Following his statement, Board Chair Carol Coles apologized to Sillanpaa “if you felt members of the board did not treat you with the respect you deserve.”

Coles did not comment on Sillanpaa’s unsubstantiated claims, but thanked him for his “heartfelt” comments.

“We will take them into careful consideration as we deliberate the status of how our children will return to school,” Coles said. “… I hope you continue on our board.”

During discussion that preceded the vote, directors offered their opinions on the proposal, both for and against masking requirements.

Director Kirk Doyle said that “the risks that we’re mitigating” by requiring students wear a mask or shield are not “worth the potential damage that we have on the other side at this point.”


Doyle said the board should be “strongly encouraging (masking), requesting it, but then leaving it to the individual families to make the decision that is best for them and knowing that we don’t put a tremendous burden on our community.”

Doyle also requested that the vote be delayed because not all members of the board were present.

The board went through with the vote, but Elkington said that Doyle can request to the chair that a vote be put on the next agenda. It is unclear at this time if Coles will extend this decision to the next board meeting.

Speaking in favor of masking, board of directors Vice Chair Debbie Smith said “we need to look at what is best for all children.

“Parents can make that choice, and that’s fine for their child, but they’re only making that for their child or their children,” Smith said. “The board has to look at it for all children, and that’s what’s making the difference for me.”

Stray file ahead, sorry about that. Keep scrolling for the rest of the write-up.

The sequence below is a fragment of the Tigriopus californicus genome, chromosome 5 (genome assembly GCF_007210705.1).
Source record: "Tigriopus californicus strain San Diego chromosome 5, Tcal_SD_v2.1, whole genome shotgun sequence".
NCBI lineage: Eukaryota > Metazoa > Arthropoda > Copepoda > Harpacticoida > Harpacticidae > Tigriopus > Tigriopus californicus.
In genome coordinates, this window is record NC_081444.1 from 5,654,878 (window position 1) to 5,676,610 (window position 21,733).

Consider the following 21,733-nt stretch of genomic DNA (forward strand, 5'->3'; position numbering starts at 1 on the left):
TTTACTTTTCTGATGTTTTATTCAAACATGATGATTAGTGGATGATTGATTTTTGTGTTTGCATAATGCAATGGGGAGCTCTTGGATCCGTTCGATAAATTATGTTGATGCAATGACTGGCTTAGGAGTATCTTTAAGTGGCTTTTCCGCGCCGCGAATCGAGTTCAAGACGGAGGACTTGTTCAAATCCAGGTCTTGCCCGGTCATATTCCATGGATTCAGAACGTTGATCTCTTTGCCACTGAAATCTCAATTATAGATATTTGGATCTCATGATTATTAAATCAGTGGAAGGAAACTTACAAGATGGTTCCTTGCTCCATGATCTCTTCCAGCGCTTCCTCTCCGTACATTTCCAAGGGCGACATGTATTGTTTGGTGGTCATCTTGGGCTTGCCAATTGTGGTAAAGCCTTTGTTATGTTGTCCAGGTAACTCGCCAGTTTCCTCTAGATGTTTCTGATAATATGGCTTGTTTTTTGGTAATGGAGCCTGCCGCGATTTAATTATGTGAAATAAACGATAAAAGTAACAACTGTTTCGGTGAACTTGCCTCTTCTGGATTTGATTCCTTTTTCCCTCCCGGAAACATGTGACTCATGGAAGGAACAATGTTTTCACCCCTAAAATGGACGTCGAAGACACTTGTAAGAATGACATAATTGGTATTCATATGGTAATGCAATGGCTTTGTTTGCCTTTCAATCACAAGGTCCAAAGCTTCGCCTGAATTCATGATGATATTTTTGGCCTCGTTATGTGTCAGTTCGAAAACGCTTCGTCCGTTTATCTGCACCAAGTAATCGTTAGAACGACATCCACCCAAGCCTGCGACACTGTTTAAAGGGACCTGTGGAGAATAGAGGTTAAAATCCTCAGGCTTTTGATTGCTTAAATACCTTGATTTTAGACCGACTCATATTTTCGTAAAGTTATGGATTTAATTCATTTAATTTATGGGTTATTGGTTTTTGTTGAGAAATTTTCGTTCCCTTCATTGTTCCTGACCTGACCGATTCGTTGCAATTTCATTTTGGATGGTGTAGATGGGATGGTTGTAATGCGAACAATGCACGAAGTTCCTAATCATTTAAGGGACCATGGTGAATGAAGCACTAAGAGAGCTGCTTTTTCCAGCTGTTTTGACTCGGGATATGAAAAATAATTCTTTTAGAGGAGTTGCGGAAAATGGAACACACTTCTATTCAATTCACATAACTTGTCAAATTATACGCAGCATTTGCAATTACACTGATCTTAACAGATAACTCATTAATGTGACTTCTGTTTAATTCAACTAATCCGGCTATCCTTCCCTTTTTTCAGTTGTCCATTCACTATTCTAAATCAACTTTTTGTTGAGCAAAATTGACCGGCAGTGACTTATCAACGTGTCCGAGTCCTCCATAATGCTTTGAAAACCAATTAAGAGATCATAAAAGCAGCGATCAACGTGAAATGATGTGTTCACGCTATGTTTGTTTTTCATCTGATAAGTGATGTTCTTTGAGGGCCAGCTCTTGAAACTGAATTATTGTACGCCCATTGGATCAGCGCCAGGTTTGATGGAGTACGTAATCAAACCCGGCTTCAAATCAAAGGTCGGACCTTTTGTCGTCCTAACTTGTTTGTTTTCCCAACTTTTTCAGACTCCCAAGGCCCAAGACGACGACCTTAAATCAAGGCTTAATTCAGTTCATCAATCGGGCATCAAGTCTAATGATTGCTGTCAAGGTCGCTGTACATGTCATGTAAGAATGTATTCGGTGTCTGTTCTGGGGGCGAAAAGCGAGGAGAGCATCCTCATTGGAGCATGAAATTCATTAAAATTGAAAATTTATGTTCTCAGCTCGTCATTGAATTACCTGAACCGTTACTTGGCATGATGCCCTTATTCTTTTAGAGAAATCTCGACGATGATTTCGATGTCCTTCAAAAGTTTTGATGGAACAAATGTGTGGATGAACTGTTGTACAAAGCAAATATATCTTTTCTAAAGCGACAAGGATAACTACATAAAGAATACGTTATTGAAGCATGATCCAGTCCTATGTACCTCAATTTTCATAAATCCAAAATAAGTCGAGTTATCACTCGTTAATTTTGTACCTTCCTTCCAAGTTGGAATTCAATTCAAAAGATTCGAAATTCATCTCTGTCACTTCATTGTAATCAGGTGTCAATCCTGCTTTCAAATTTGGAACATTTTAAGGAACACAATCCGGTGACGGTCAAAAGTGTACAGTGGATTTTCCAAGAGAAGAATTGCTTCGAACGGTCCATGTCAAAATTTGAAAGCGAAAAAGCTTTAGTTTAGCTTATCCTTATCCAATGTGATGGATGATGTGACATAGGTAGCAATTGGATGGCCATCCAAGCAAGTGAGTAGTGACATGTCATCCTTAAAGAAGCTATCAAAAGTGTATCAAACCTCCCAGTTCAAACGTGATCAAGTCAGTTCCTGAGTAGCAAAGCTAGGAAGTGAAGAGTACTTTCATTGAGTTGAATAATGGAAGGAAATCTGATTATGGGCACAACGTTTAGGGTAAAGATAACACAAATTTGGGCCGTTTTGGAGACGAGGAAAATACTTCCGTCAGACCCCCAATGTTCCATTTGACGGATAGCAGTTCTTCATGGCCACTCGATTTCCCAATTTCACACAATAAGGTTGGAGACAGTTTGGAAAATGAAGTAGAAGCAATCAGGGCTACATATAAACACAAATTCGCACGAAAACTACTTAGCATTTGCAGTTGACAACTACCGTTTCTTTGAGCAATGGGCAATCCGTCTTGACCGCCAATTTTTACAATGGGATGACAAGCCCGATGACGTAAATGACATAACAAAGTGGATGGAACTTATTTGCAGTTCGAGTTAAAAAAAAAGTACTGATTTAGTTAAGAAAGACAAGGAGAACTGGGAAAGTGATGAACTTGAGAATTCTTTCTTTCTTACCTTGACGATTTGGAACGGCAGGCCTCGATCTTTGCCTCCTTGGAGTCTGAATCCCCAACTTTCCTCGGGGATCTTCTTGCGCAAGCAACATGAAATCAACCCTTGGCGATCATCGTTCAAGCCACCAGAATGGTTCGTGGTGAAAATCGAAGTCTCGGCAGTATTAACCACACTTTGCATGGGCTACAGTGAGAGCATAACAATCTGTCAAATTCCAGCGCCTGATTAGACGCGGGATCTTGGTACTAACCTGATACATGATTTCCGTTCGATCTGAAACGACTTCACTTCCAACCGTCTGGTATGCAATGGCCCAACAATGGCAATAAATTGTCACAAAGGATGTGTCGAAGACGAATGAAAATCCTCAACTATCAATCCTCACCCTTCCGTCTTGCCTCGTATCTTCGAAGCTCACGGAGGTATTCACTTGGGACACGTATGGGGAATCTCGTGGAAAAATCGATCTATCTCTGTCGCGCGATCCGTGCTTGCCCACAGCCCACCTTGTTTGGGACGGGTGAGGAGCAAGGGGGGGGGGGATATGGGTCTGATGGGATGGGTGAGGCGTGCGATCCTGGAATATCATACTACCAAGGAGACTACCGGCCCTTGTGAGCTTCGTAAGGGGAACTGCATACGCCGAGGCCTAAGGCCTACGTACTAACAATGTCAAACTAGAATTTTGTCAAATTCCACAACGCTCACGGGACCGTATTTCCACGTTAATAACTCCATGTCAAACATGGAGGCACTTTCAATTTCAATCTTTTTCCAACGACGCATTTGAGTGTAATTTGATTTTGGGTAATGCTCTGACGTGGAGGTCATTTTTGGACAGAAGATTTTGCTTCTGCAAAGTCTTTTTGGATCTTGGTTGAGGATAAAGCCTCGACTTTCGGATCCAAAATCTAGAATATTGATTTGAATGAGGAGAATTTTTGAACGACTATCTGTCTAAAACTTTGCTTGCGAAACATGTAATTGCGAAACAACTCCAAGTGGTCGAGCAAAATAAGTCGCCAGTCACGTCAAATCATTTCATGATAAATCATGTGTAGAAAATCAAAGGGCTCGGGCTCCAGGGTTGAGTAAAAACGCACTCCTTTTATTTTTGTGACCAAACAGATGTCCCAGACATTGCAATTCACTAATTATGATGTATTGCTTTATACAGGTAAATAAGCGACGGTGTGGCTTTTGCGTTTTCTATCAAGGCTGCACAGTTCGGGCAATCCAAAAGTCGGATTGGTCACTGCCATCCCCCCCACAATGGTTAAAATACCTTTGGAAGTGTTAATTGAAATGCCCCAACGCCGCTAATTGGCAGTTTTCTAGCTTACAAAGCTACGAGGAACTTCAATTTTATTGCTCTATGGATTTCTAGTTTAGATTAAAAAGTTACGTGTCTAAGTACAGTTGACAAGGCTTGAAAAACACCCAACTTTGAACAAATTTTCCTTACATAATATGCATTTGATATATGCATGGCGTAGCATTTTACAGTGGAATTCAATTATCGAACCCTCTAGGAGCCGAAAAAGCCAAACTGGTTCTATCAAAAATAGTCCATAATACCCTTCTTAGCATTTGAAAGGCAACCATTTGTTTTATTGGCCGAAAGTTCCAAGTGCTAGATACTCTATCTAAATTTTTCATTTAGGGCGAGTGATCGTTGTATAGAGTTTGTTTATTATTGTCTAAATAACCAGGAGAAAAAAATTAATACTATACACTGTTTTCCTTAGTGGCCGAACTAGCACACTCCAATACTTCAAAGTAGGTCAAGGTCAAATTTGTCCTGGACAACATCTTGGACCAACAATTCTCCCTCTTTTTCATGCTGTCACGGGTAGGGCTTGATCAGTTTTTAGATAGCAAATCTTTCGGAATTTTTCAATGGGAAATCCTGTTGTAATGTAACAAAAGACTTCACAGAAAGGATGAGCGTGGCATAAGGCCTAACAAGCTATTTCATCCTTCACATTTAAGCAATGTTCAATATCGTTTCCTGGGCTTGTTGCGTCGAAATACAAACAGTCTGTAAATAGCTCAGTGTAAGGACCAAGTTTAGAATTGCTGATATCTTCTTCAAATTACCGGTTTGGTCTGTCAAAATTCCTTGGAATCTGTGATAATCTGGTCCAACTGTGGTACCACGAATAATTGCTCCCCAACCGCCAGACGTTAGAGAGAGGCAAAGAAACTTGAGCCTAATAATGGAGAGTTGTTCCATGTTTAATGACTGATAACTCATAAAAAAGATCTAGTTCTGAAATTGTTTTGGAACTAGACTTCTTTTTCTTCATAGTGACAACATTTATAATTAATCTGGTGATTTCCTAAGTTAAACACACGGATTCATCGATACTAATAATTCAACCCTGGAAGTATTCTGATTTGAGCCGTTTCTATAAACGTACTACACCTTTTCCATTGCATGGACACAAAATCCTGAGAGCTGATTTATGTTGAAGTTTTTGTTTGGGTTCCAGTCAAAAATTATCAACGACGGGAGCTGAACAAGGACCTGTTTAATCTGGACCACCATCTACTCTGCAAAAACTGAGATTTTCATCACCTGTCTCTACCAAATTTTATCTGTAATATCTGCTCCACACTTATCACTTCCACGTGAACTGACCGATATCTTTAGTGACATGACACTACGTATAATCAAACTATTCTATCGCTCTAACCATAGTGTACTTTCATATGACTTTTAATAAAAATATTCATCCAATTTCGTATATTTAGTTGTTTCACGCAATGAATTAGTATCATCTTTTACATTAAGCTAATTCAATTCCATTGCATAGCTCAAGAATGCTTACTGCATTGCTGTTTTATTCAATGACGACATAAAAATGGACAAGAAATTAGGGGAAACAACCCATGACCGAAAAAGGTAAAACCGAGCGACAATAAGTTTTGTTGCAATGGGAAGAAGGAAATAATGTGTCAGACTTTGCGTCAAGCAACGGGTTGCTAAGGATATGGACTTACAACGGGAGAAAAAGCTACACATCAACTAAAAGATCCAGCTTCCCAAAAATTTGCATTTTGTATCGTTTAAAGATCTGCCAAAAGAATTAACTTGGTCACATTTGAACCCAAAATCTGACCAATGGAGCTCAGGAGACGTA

Director Gloria McGraw also raised the point that the board has received “letters from parents who said we should mandate masks.”


Coles also advocated for the proposal and said that “certain accommodations” can be made for a child if masking is detrimental for them.

“I don’t think the kids mind the masks as much as we think they do,” Coles added.

Director Cheriann Harrison, who voted against the masking mandate, said that she is “concerned about battling the mental health crisis that has been going on for years along with the COVID pandemic.

“We do have parents that are frustrated,” Harrison noted. “(This conflict) creates a wall between the students and the school and I don’t want to put those barriers up between the students and the school.

“I don’t know what the right answer is here,” Harrison said. “I don’t think anybody does.”

Director J. Wayne Kinney voted in favor of the masking mandate because he has to “rely on people who have training in the field they’ve got in order to make decisions.”


He said that he based his decision off of the guidance of “health professionals living this” such as Maine CDC officials and Dr. Anthony Fauci, the U.S. government’s top infectious disease expert.

Director Lisa Laflin asked “what’s the trigger to revisit this conversation” and potentially go “back to the original policy of last week?”

Elkington said that this policy might be adjusted again in the near future, depending on what guidelines are released by the Maine CDC as transmission rates change in the county.

“I expect in two weeks we’ll be coming back with some other information,” Elkington said.